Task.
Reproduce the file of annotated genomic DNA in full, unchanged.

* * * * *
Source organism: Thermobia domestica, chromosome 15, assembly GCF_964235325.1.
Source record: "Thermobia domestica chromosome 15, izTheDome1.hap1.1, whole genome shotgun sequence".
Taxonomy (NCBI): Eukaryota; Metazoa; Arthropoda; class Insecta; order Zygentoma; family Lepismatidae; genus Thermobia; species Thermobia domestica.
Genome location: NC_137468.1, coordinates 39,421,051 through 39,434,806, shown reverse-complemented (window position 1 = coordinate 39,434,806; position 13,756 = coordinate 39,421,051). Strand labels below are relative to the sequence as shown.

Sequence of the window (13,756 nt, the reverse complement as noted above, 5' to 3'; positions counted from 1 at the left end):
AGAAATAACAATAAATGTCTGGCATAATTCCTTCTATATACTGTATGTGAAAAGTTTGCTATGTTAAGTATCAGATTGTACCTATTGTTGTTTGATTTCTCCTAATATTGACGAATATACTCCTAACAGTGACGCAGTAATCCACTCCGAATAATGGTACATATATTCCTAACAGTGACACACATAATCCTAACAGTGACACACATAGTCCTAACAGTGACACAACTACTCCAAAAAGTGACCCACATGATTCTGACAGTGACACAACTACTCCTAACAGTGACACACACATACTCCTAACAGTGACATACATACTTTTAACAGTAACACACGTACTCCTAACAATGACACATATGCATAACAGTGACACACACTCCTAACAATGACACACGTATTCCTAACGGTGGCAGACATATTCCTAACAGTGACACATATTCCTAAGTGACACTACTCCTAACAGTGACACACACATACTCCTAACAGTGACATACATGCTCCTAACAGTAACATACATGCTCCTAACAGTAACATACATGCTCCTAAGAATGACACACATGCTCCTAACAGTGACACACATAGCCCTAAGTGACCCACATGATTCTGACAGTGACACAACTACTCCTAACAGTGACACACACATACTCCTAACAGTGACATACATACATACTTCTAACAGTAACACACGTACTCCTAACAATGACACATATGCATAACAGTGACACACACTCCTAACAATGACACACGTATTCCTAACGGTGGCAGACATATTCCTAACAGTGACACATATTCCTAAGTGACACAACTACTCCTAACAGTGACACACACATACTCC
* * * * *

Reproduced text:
Source organism: Thermobia domestica, chromosome 15, assembly GCF_964235325.1.
Source record: "Thermobia domestica chromosome 15, izTheDome1.hap1.1, whole genome shotgun sequence".
Taxonomy (NCBI): Eukaryota; Metazoa; Arthropoda; class Insecta; order Zygentoma; family Lepismatidae; genus Thermobia; species Thermobia domestica.
Genome location: NC_137468.1, coordinates 39,421,051 through 39,434,806, shown reverse-complemented (window position 1 = coordinate 39,434,806; position 13,756 = coordinate 39,421,051). Strand labels below are relative to the sequence as shown.

Sequence of the window (13,756 nt, the reverse complement as noted above, 5' to 3'; positions counted from 1 at the left end):
AGAAATAACAATAAATGTCTGGCATAATTCCTTCTATATACTGTATGTGAAAAGTTTGCTATGTTAAGTATCAGATTGTACCTATTGTTGTTTGATTTCTCCTAATATTGACGAATATACTCCTAACAGTGACGCAGTAATCCACTCCGAATAATGGTACATATATTCCTAACAGTGACACACATAATCCTAACAGTGACACACATAGTCCTAACAGTGACACAACTACTCCAAAAAGTGACCCACATGATTCTGACAGTGACACAACTACTCCTAACAGTGACACACACATACTCCTAACAGTGACATACATACTTTTAACAGTAACACACGTACTCCTAACAATGACACATATGCATAACAGTGACACACACTCCTAACAATGACACACGTATTCCTAACGGTGGCAGACATATTCCTAACAGTGACACATATTCCTAAGTGACACTACTCCTAACAGTGACACACACATACTCCTAACAGTGACATACATGCTCCTAACAGTAACATACATGCTCCTAACAGTAACATACATGCTCCTAAGAATGACACACATGCTCCTAACAGTGACACACATAGCCCTAAGTGACCCACATGATTCTGACAGTGACACAACTACTCCTAACAGTGACACACACATACTCCTAACAGTGACATACATACATACTTCTAACAGTAACACACGTACTCCTAACAATGACACATATGCATAACAGTGACACACACTCCTAACAATGACACACGTATTCCTAACGGTGGCAGACATATTCCTAACAGTGACACATATTCCTAAGTGACACAACTACTCCTAACAGTGACACACACATACTCC